Afew years ago, when I was in line to catch a plane, a Spanish lady caught me watching her as she surreptitiously removed a sticker from her hand luggage, which meant it would have been stored in the hold. ‘Los españoles somos muy pícaros’ (we Spaniards are real rogues) she told me with a smile of complicity and a rueful shake of the head.
Spaniards sometimes point out with a touch of pride that it was their country which pioneered the picaresque novel — a literary genre which tells the story of an ingenious rascal who lives by his wits, sometimes on the wrong side of the law. My own experience is that Spaniards are no more rascally than other nationalities — but some of them like to think they are.
In any event, they will have plenty of opportunities to rebel, now that a whole new raft of coronavirus laws and regulations have been introduced by the government this week, after it declared a national state of emergency.
Anxious to avoid another blanket lockdown, the government has instead implemented a nationwide curfew running from 11 p.m. until 6 a.m. The new rules also contemplate travel restrictions between regions and limits to the size of meetings.
Spain’s previous ‘state of alert’ — which gave the government the power to limit people’s movements — ran from mid-March until June, when it lapsed after it became increasingly difficult to obtain parliamentary backing (which at that time the government was required to seek every two weeks). This week, however, Prime Minister Pedro Sánchez will be seeking parliamentary approval for the curfew, and this extraordinary legal order, to be extended for six months if necessary.
This comes after Spain’s rate of infection jumped dramatically last week and the milestone of one million recorded cases was passed.
The Canary Islands will be exempt from the curfew, while local government in Spain’s other 16 autonomous communities can adjust timings so that the curfew starts or ends an hour earlier or later.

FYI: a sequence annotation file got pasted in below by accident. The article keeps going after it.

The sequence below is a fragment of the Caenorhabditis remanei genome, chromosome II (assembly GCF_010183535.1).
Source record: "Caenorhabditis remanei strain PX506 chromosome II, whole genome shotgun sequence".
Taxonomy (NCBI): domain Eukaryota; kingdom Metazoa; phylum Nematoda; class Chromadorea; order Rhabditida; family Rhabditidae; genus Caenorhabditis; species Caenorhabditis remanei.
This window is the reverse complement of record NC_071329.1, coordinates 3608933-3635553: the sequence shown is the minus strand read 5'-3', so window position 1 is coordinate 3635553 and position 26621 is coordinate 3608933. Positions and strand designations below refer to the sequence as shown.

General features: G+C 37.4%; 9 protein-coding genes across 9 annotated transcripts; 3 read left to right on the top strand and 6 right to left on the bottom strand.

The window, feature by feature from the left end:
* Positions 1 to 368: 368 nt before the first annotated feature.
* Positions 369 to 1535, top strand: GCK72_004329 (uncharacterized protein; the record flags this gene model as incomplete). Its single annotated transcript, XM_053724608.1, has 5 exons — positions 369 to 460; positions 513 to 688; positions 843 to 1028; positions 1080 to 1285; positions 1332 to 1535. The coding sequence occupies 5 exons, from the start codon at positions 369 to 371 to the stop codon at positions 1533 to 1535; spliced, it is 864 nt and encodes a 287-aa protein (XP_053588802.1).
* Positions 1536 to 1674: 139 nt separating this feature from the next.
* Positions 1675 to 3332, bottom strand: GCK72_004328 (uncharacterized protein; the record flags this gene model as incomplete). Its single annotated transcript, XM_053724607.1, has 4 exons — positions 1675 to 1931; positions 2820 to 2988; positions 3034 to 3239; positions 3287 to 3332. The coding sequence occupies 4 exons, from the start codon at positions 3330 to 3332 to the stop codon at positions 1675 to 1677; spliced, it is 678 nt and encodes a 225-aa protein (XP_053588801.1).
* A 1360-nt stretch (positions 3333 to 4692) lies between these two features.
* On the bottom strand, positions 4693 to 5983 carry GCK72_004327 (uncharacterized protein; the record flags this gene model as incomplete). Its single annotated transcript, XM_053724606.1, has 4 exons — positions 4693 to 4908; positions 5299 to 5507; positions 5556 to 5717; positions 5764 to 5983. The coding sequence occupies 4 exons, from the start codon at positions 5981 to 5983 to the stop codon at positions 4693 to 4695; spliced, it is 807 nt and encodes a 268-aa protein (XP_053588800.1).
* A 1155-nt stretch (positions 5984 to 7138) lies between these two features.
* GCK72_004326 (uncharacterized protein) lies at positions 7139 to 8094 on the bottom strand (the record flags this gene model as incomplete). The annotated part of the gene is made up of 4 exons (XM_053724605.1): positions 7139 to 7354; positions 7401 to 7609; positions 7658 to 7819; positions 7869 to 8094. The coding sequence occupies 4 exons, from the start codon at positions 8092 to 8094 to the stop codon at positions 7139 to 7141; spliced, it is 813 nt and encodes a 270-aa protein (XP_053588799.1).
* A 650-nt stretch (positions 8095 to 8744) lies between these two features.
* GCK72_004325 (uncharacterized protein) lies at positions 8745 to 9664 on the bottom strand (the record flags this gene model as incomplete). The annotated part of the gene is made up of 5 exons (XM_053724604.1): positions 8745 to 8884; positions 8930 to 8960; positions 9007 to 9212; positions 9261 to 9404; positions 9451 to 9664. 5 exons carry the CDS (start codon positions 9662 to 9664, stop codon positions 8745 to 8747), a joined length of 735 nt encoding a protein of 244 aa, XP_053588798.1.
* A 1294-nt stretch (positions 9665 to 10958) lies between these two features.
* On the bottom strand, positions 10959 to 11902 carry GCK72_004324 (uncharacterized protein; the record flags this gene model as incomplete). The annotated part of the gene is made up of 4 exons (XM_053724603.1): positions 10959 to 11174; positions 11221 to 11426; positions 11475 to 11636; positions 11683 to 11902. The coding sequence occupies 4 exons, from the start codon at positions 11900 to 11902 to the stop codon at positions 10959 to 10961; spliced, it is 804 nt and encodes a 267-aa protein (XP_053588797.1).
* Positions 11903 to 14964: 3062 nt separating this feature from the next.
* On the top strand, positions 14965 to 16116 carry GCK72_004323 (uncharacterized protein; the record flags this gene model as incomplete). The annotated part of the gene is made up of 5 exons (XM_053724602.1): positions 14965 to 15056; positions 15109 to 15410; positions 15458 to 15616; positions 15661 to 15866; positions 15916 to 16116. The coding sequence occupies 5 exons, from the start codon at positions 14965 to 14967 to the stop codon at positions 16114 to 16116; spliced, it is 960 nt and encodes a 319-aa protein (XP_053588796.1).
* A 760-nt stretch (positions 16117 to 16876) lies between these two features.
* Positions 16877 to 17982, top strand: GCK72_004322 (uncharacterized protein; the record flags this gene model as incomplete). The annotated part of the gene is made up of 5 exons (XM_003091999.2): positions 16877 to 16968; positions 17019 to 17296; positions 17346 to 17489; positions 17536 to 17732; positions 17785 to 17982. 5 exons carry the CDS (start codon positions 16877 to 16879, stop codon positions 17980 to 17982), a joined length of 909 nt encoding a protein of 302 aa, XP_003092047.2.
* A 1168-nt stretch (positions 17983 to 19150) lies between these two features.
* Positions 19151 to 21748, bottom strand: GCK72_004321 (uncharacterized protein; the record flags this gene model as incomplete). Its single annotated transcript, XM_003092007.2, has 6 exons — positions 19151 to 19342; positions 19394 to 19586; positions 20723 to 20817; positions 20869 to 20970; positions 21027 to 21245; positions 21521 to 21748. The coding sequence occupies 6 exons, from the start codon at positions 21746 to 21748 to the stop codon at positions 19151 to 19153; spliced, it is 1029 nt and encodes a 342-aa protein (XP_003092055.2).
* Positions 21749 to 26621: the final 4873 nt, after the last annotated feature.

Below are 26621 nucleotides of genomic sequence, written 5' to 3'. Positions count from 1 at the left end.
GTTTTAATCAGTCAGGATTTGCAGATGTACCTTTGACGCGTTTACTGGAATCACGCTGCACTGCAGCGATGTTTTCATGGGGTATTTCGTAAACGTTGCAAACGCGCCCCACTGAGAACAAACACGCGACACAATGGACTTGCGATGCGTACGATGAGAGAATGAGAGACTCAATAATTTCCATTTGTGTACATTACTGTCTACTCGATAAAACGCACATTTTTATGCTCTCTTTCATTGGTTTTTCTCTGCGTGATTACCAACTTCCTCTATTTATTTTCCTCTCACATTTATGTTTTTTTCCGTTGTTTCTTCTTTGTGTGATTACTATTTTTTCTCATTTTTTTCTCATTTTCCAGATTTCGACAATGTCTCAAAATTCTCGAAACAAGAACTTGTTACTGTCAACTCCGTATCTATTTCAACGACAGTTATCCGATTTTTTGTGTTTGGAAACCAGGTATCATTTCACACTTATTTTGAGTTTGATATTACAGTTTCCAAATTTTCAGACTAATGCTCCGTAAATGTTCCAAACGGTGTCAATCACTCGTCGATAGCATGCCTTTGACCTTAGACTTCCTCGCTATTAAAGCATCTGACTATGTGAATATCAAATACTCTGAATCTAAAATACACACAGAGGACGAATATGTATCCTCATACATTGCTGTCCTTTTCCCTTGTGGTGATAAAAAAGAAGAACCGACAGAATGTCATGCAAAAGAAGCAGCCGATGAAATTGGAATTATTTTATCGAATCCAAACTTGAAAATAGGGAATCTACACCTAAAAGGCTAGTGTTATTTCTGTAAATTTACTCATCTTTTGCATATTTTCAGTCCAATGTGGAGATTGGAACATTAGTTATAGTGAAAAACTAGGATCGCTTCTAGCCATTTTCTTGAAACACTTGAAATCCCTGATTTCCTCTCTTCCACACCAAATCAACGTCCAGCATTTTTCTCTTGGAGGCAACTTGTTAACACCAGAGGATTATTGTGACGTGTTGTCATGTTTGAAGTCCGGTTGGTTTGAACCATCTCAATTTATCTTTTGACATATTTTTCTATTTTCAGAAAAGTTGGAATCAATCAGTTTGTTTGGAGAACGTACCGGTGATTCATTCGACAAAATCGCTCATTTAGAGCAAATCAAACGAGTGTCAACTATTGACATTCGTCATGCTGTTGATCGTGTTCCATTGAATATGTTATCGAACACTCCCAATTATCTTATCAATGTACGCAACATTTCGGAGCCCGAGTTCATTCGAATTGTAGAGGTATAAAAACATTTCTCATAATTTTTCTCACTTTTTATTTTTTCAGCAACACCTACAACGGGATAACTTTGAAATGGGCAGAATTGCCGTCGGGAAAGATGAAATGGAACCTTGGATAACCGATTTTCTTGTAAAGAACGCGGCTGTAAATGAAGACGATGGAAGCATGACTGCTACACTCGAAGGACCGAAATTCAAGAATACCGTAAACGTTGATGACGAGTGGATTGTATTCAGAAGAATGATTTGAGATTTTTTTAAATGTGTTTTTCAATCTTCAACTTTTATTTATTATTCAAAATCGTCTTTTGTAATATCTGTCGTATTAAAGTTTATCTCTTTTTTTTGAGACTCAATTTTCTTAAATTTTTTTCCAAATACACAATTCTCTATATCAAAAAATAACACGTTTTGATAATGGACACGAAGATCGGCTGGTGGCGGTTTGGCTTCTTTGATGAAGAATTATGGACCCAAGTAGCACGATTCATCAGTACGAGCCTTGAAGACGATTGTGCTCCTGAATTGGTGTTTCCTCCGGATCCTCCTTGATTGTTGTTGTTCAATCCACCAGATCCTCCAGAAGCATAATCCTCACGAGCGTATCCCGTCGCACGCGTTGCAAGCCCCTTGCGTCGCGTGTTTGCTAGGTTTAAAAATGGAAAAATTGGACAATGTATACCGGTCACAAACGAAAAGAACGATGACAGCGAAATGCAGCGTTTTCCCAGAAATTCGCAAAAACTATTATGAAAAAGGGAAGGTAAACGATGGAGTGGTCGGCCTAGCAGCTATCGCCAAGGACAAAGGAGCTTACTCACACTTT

There will certainly be a temptation to push the 11 p.m. curfew back. Restaurants rarely start serving dinner before 9 p.m. here and in ordinary times don’t fill up until much later. One mayor has already suggested that his regional government might like to help protect bars and restaurants by delaying the start of the curfew until midnight: ‘That will give us time to go out to dinner together,’ he concluded, apparently unaware that the new law is intended to make such gatherings more difficult.
Last night here in Ávila, central Spain, compliance seemed to be total. Terraces outside the bars which half an hour before had been packed and throbbing with life were eerily deserted when the curfew started. Only police patrols were to be seen in the streets.
Meanwhile the new regulations, occupying almost eight dense pages in the Boletín Oficial del Estado (Spain’s official state gazette), are already being scrutinized for loopholes and lacunae. During the previous state of alert there was a period during which you were not supposed to have visitors in your home, but a cleaner could come and work as normal. The picaresque solution was for parents who were missing their grown-up children to hire them to tidy up their house.
The simplest and most popular dodge in those days, however, was to coordinate dog walking times with the people you wanted to see. This time the permitted exceptions to the curfew (for example, necessary trips to hospital or going to your place of work) do not include dog walking. Calls to radio phone-in shows suggest that this omission is causing considerable indignation.
Nevertheless, ‘Quien hace la ley hace la trampa’ (where there’s a law, there’s a loophole), as the Spanish proverb reminds us. The joke now doing the rounds on social media shows a government minister making an announcement: ‘Due to the pandemic we have now decided to normalize the schedule for parties and raves in student flats. Henceforth these will commence at 11 p.m. and conclude at 6 a.m.’
This article was originally published onThe Spectator’s UK website.